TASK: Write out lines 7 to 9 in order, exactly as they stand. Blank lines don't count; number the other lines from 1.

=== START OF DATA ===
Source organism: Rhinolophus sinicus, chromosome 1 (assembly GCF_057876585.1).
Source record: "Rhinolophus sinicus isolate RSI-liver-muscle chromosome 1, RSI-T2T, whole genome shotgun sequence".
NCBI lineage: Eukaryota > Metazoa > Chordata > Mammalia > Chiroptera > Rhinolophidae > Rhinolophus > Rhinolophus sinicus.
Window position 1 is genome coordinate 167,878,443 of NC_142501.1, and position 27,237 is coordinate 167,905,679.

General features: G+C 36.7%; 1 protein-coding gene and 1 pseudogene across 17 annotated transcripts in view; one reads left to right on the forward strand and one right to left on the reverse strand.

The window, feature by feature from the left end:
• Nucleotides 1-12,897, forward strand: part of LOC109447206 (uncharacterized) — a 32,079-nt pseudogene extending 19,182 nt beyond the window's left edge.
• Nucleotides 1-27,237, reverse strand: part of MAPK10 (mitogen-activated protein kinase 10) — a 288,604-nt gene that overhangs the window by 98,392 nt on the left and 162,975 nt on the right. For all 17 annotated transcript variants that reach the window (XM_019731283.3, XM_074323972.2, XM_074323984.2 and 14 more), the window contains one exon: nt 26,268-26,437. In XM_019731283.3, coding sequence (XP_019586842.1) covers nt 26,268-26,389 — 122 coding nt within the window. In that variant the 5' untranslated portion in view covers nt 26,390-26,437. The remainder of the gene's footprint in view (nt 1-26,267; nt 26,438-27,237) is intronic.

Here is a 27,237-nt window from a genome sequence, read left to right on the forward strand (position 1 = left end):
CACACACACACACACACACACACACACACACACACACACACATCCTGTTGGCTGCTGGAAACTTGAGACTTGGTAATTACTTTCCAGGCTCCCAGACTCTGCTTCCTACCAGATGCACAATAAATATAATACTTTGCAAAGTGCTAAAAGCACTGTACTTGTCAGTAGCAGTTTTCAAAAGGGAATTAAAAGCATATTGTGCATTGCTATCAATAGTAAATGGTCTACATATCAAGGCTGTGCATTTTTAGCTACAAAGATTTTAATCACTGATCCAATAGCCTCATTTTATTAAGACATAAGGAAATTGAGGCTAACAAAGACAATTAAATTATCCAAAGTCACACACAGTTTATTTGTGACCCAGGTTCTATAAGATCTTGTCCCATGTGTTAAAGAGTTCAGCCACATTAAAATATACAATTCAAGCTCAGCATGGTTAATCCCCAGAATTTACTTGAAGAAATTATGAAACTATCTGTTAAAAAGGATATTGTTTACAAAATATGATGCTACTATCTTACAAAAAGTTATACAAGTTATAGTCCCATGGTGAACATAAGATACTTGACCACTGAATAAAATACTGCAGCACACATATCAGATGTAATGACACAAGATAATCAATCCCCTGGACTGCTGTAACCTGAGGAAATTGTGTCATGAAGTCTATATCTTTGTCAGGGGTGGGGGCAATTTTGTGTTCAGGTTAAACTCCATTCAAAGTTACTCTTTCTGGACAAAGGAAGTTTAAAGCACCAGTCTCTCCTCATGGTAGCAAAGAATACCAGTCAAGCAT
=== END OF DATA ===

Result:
• Nucleotides 1-12,897, forward strand: part of LOC109447206 (uncharacterized) — a 32,079-nt pseudogene extending 19,182 nt beyond the window's left edge.
• Nucleotides 1-27,237, reverse strand: part of MAPK10 (mitogen-activated protein kinase 10) — a 288,604-nt gene that overhangs the window by 98,392 nt on the left and 162,975 nt on the right. For all 17 annotated transcript variants that reach the window (XM_019731283.3, XM_074323972.2, XM_074323984.2 and 14 more), the window contains one exon: nt 26,268-26,437. In XM_019731283.3, coding sequence (XP_019586842.1) covers nt 26,268-26,389 — 122 coding nt within the window. In that variant the 5' untranslated portion in view covers nt 26,390-26,437. The remainder of the gene's footprint in view (nt 1-26,267; nt 26,438-27,237) is intronic.

Here is a 27,237-nt window from a genome sequence, read left to right on the forward strand (position 1 = left end):